We love this hostel! It gets our thumbs up for consistently high customer ratings and excellent quality scores.
When do you want to stay in Trondheim?
Enter dates to check availability
- Search for availability & prices
- 19 Sep 2019, 3 nights
- 2 Guests
- Change Search
Best Price Guarantee
If you find a booking cheaper on any other website, we'll refund you the difference.
Hostels you'll love
10 Million reviews from our community of travelers.
Your booking is guaranteed and we don't charge any booking fees.
As the country's former capital, Trondheim is the best place to experience medieval Norway. But it's a modern city too, brimming with street art, new music venues and converted warehouses. The city's gastronomic scene is renowned for using local ingredients from the western fjords, and every July it bursts into life with Trøndersk Food Festival. Plus there's skiing and hiking minutes from the city centre and world-class salmon fishing on the Stjørdalselva river.
Hostels in Trondheim have both dorms and private rooms, or you can book a room with a private kitchen and bathroom if you're travelling as a group. There's free Wi-Fi and social areas, so you can catch up on Netflix and video call someone back home or share a few local beers and a games night with your dorm friends. Look for a Trondheim hostel with a communal kitchen and make your own meals to save some krone.
The Nidelva river loops around Trondheim's centre, almost creating an island. Here you'll find Nidaros Cathedral, the main shopping streets and museums. Over the river, the cobbled streets of Bakklandet are lined with a rainbow of old wooden homes, green spaces and open-air cafés. If you continue further east, you'll arrive in the alternative Svartlamoen neighbourhood. Svartlamoen is an experiment in communal living surviving from the 1970s and it's now regarded as the city's hippie corner.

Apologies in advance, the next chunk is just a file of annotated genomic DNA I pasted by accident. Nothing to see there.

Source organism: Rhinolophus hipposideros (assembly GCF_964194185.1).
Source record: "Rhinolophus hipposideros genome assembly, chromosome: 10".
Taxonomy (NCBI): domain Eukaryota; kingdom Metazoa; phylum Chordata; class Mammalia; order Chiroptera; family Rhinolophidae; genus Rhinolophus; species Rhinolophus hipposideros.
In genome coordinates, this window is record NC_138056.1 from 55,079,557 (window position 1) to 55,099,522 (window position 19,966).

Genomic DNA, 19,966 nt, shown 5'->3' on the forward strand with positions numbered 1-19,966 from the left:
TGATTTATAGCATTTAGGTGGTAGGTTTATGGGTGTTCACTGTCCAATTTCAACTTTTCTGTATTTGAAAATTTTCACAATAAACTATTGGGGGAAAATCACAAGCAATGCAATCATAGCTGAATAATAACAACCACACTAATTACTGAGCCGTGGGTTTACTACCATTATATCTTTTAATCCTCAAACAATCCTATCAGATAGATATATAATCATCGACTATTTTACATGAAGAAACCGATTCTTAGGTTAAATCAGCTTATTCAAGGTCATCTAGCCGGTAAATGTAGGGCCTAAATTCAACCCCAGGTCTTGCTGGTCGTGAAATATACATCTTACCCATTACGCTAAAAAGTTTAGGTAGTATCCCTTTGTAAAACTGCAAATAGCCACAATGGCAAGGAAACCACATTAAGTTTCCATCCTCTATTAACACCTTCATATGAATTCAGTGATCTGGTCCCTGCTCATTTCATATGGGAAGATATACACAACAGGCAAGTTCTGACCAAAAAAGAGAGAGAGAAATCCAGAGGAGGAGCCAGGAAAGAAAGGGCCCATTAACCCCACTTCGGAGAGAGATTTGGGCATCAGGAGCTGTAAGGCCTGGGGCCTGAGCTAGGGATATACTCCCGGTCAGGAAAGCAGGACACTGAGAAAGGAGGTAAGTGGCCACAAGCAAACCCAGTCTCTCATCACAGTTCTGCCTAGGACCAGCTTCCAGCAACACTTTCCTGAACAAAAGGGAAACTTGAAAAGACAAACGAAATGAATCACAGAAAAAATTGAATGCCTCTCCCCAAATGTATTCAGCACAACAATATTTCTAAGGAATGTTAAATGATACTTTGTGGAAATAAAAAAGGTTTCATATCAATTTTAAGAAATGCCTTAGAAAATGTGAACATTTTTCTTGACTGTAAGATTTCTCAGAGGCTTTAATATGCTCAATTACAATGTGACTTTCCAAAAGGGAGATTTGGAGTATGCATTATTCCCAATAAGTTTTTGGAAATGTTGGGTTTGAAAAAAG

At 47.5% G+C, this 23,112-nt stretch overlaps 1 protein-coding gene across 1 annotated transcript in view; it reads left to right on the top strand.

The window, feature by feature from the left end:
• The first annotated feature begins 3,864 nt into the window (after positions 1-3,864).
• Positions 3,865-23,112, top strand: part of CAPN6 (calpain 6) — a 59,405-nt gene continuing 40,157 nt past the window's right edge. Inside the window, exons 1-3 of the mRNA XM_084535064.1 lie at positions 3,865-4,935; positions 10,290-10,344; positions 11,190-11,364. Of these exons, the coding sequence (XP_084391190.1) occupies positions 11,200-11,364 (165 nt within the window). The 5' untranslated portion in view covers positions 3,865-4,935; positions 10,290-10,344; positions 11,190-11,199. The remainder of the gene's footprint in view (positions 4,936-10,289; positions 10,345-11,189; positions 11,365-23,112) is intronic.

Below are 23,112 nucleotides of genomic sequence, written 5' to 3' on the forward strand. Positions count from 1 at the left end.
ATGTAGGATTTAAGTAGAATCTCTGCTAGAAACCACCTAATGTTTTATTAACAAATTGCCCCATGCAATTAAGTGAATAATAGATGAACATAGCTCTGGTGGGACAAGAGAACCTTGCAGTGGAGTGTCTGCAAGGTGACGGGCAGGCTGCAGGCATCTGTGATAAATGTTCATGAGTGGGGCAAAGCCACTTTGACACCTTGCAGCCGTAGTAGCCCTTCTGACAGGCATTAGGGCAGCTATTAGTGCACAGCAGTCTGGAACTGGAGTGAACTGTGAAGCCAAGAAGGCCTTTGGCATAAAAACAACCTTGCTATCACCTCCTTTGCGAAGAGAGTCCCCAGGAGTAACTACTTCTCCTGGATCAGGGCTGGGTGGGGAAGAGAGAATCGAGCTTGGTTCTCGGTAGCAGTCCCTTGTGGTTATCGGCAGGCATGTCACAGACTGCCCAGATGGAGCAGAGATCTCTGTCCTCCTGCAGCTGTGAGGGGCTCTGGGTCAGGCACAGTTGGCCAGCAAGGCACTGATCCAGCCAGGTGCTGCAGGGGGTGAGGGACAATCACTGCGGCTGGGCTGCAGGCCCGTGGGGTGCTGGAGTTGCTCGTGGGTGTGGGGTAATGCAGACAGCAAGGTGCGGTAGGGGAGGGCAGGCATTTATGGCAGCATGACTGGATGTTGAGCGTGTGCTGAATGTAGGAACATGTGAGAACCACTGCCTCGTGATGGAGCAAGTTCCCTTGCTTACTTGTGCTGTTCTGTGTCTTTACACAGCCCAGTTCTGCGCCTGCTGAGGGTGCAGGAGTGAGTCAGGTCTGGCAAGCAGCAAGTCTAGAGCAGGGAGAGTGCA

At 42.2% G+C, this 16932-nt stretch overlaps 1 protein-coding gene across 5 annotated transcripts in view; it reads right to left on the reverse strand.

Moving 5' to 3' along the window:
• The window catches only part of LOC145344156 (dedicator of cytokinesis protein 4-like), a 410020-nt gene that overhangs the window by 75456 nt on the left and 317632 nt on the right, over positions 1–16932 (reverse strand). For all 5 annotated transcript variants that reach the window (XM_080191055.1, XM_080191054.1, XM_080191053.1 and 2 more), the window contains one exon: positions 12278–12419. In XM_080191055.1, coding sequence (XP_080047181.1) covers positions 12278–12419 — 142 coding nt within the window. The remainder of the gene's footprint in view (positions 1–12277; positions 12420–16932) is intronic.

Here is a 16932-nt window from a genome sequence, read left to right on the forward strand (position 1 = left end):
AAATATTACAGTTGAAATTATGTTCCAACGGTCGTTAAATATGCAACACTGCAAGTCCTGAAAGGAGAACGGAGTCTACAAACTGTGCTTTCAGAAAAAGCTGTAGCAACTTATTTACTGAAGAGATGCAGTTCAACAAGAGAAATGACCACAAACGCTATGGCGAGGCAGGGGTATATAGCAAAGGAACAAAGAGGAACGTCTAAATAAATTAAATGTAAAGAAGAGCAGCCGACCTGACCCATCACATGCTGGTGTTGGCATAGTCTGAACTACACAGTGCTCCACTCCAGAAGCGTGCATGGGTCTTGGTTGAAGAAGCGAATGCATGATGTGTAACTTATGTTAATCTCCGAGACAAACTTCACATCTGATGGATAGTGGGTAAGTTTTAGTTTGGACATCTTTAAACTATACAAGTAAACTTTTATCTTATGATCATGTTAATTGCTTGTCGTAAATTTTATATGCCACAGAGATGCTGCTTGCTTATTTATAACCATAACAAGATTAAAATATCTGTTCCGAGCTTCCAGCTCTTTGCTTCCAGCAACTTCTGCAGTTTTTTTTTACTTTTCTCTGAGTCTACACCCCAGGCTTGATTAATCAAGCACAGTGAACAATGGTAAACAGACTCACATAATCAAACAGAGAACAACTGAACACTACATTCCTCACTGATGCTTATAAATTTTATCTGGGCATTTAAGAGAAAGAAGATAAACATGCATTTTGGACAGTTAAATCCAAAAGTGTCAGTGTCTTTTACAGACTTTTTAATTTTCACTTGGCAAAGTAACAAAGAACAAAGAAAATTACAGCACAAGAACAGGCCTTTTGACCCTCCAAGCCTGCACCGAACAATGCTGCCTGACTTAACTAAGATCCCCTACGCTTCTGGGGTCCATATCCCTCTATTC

Explore historic Trondheim at Nidaros Cathedral, with medieval designs reflecting Norway's varied influences. Haltdalen Stave Church is a unique wooden building from the 12th century, and is the only surviving example of its kind in Scandinavia. The Rockheim museum sits in complete contrast, dedicated to Norwegian music from the 1950s to the present day. Browse traditional and contemporary Scandinavian crafts in the boutiques along Olav Tryggvasons Gate or head west of the city to the woods of Bymarka for hiking and cross-country skiing. In summer you can even swim in Lianvatnet lake, a 20-minute train ride into the hills to the south.
You can fly to Trondheim's international airport at Værnes and catch the Flybussen (35 minutes) or train (40 minutes) to Trondheim Sentralstasjon (railway station). A train from Oslo takes 6.5 hours, and there are several every day. The Hurtigruten ferry is a popular way to arrive from Kristiansund or to travel further north. Gråkallbanen (the tram service) runs west from the centre to the hiking trails of Bymarka, and most other parts of the city are accessible on foot or by bike.